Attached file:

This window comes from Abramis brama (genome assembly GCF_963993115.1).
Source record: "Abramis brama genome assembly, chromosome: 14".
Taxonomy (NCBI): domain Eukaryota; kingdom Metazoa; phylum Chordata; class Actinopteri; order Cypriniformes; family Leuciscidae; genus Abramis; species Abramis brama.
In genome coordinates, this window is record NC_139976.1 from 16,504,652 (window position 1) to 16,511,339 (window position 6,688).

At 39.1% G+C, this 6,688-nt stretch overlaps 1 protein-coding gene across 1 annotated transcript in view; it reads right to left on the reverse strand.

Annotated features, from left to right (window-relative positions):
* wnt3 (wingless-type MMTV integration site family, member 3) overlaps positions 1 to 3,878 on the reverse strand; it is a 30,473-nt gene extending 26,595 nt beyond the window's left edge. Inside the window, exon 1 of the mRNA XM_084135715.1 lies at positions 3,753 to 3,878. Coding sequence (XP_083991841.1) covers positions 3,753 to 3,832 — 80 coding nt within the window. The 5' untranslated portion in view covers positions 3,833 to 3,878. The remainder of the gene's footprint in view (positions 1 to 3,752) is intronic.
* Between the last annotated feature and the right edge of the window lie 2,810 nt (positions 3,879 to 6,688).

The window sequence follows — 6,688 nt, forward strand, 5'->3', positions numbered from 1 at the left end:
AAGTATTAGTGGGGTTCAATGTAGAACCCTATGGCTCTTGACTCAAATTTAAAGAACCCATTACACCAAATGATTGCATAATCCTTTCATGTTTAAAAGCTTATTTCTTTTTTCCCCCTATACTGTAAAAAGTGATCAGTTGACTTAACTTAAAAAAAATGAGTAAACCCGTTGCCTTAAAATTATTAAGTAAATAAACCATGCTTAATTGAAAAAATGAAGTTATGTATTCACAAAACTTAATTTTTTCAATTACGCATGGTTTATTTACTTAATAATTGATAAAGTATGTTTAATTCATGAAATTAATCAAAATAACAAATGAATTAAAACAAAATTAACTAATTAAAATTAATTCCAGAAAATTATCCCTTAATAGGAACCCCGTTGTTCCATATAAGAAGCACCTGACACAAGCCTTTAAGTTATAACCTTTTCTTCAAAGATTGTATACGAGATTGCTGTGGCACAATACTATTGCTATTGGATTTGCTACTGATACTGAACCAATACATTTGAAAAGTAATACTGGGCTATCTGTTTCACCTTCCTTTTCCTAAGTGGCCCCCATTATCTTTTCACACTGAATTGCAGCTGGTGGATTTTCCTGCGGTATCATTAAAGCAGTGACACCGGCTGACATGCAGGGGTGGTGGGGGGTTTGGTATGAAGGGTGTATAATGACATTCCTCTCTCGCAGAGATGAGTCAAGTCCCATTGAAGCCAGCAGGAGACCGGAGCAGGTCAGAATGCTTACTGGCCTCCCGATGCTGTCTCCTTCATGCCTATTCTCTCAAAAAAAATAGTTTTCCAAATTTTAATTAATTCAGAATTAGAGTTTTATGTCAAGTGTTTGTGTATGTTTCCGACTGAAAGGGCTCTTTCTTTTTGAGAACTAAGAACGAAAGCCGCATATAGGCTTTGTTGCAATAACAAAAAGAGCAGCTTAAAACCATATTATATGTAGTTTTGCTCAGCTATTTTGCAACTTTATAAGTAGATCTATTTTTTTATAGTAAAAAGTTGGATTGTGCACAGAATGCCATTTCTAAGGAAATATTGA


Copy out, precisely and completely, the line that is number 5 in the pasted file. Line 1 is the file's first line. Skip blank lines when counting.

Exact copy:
At 39.1% G+C, this 6,688-nt stretch overlaps 1 protein-coding gene across 1 annotated transcript in view; it reads right to left on the reverse strand.